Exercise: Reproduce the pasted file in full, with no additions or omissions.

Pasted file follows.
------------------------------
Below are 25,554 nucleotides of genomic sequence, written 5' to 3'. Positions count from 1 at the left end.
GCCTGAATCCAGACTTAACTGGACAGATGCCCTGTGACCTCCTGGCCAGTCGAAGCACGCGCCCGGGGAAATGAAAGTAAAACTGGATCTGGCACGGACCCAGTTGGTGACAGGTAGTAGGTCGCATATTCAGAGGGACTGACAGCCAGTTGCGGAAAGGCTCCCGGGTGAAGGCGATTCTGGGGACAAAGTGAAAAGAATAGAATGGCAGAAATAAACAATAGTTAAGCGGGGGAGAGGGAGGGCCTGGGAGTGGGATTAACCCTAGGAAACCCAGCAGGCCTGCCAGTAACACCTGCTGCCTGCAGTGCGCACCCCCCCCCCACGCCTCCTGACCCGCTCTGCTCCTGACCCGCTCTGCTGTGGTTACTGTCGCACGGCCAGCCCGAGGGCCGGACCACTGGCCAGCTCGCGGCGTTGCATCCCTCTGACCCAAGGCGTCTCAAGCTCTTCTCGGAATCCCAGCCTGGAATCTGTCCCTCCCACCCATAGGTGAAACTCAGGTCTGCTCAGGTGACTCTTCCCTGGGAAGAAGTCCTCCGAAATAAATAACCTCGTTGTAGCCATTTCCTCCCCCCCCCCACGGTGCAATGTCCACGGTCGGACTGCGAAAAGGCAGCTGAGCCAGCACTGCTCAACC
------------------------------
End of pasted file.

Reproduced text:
Below are 25,554 nucleotides of genomic sequence, written 5' to 3'. Positions count from 1 at the left end.
GCCTGAATCCAGACTTAACTGGACAGATGCCCTGTGACCTCCTGGCCAGTCGAAGCACGCGCCCGGGGAAATGAAAGTAAAACTGGATCTGGCACGGACCCAGTTGGTGACAGGTAGTAGGTCGCATATTCAGAGGGACTGACAGCCAGTTGCGGAAAGGCTCCCGGGTGAAGGCGATTCTGGGGACAAAGTGAAAAGAATAGAATGGCAGAAATAAACAATAGTTAAGCGGGGGAGAGGGAGGGCCTGGGAGTGGGATTAACCCTAGGAAACCCAGCAGGCCTGCCAGTAACACCTGCTGCCTGCAGTGCGCACCCCCCCCCCACGCCTCCTGACCCGCTCTGCTCCTGACCCGCTCTGCTGTGGTTACTGTCGCACGGCCAGCCCGAGGGCCGGACCACTGGCCAGCTCGCGGCGTTGCATCCCTCTGACCCAAGGCGTCTCAAGCTCTTCTCGGAATCCCAGCCTGGAATCTGTCCCTCCCACCCATAGGTGAAACTCAGGTCTGCTCAGGTGACTCTTCCCTGGGAAGAAGTCCTCCGAAATAAATAACCTCGTTGTAGCCATTTCCTCCCCCCCCCCACGGTGCAATGTCCACGGTCGGACTGCGAAAAGGCAGCTGAGCCAGCACTGCTCAACC